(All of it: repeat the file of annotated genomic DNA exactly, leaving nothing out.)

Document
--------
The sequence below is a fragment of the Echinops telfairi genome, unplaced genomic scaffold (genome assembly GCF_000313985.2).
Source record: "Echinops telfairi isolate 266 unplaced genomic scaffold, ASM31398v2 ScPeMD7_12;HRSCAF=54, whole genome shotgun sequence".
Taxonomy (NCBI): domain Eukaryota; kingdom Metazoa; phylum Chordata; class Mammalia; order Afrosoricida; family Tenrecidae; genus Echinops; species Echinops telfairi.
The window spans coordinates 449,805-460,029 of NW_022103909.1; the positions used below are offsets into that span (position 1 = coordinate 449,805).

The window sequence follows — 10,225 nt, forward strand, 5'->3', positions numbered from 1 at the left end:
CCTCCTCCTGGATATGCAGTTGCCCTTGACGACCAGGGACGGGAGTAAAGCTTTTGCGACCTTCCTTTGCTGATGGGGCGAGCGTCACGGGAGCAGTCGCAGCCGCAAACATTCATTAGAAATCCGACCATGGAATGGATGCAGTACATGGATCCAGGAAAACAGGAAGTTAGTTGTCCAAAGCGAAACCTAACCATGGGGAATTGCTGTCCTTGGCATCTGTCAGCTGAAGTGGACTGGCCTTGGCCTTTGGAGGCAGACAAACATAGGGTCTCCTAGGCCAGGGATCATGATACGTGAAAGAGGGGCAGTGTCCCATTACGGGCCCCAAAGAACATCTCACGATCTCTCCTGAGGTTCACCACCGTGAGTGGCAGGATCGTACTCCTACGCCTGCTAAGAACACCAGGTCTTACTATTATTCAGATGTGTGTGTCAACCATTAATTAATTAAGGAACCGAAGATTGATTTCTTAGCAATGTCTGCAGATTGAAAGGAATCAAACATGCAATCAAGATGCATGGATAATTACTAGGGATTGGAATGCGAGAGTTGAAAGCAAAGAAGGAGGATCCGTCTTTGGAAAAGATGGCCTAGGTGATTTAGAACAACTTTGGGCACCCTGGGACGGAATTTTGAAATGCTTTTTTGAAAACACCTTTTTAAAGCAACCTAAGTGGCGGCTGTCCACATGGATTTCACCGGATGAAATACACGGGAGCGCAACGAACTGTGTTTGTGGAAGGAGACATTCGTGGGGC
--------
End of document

The sequence below is a fragment of the Echinops telfairi genome, unplaced genomic scaffold (genome assembly GCF_000313985.2).
Source record: "Echinops telfairi isolate 266 unplaced genomic scaffold, ASM31398v2 ScPeMD7_12;HRSCAF=54, whole genome shotgun sequence".
Taxonomy (NCBI): domain Eukaryota; kingdom Metazoa; phylum Chordata; class Mammalia; order Afrosoricida; family Tenrecidae; genus Echinops; species Echinops telfairi.
The window spans coordinates 449,805-460,029 of NW_022103909.1; the positions used below are offsets into that span (position 1 = coordinate 449,805).

The window sequence follows — 10,225 nt, forward strand, 5'->3', positions numbered from 1 at the left end:
CCTCCTCCTGGATATGCAGTTGCCCTTGACGACCAGGGACGGGAGTAAAGCTTTTGCGACCTTCCTTTGCTGATGGGGCGAGCGTCACGGGAGCAGTCGCAGCCGCAAACATTCATTAGAAATCCGACCATGGAATGGATGCAGTACATGGATCCAGGAAAACAGGAAGTTAGTTGTCCAAAGCGAAACCTAACCATGGGGAATTGCTGTCCTTGGCATCTGTCAGCTGAAGTGGACTGGCCTTGGCCTTTGGAGGCAGACAAACATAGGGTCTCCTAGGCCAGGGATCATGATACGTGAAAGAGGGGCAGTGTCCCATTACGGGCCCCAAAGAACATCTCACGATCTCTCCTGAGGTTCACCACCGTGAGTGGCAGGATCGTACTCCTACGCCTGCTAAGAACACCAGGTCTTACTATTATTCAGATGTGTGTGTCAACCATTAATTAATTAAGGAACCGAAGATTGATTTCTTAGCAATGTCTGCAGATTGAAAGGAATCAAACATGCAATCAAGATGCATGGATAATTACTAGGGATTGGAATGCGAGAGTTGAAAGCAAAGAAGGAGGATCCGTCTTTGGAAAAGATGGCCTAGGTGATTTAGAACAACTTTGGGCACCCTGGGACGGAATTTTGAAATGCTTTTTTGAAAACACCTTTTTAAAGCAACCTAAGTGGCGGCTGTCCACATGGATTTCACCGGATGAAATACACGGGAGCGCAACGAACTGTGTTTGTGGAAGGAGACATTCGTGGGGC